We all know that Intel is the leader in the computer industry when it comes to hardware advancement. While it shows interesting potential for future alternatives, new introductions of hardware are not necessarily the best. The best example is the move to RDRAM. Everyone knows that the use of RAMBUS memory was a terrible choice. Fortunately for Intel, they realized the fault and changed to use the preferred DDR.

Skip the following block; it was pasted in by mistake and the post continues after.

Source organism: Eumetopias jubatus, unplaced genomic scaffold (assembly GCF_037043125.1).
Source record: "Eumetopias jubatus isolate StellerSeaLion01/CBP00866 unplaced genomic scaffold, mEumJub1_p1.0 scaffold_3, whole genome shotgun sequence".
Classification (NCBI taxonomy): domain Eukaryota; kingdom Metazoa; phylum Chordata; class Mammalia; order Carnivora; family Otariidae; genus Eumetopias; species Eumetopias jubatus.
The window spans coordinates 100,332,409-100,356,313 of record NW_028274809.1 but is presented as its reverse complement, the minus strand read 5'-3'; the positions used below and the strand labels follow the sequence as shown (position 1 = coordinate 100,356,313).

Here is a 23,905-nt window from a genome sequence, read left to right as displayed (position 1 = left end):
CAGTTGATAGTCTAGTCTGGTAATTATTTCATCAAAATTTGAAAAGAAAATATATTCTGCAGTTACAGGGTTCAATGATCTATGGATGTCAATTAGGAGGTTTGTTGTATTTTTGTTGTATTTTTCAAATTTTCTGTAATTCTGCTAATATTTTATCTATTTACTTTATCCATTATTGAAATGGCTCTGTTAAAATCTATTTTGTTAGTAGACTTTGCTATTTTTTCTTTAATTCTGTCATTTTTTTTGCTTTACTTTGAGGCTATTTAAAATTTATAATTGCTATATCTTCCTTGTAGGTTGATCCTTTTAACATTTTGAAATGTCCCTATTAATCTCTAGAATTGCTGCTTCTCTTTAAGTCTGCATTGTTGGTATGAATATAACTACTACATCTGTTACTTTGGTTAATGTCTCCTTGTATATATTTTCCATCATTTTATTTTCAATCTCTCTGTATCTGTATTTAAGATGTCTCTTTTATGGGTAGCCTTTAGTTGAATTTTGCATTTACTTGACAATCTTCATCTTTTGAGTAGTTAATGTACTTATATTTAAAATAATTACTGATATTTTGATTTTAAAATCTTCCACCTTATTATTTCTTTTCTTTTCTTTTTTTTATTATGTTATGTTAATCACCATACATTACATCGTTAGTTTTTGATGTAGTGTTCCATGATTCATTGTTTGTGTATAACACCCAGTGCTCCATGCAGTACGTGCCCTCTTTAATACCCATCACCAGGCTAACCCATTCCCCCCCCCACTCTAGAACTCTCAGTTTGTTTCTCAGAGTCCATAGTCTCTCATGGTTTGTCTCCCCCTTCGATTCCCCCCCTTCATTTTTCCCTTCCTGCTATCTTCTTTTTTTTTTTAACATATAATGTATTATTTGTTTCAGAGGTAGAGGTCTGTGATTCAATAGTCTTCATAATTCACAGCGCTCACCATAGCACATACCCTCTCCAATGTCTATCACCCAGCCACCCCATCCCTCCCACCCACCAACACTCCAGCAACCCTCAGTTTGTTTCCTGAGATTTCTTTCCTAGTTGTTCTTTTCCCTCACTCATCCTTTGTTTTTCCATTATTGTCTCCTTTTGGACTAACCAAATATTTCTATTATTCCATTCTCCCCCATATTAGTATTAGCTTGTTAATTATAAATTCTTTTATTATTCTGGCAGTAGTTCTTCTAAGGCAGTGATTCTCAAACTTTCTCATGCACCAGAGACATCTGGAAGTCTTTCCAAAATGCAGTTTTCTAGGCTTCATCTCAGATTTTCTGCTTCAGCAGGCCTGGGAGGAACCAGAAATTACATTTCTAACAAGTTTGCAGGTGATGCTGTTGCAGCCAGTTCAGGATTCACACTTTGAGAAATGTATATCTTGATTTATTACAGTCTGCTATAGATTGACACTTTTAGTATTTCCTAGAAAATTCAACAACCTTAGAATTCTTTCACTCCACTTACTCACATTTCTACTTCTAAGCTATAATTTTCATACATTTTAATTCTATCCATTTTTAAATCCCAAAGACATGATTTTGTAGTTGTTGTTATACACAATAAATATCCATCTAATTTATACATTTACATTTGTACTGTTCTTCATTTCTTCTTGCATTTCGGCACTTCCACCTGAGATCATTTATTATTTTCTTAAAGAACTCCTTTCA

This time around, Intel introduced the long awaited PCI Express graphic accelerating port. Such a move is a sure winner, as PCI Express provides higher bandwidth for graphic processing over the standard AGP slots, but the move was a little too early. When Intel's new motherboards came out supporting PCI Express, the options for PCI Express graphic cards were limited. ATI and Nvidia promised consumers high-end solutions but constantly delayed shipments. The only cards available were budget solutions that didn't provide much performance. The best performing cards were X600XT and PCX5900 from ATI and Nvidia respectively. The drawback of these cards was the outrageous high price. This forced consumers to make a purchase on lower end cards such as the X300 and PCX5750. The previous review of the Gigabyte PCX5750 left us with little performance. It was indeed a better solution over using on-board video, but all graphic cards should be. The performance of the PCX5750 was sub-standard, only providing enough horsepower to allow enthusiasts to play older games. Today with Gigabyte's offering of the Nvidia PCX5900, we just hope to see that the performance is as what Nvidia claimed.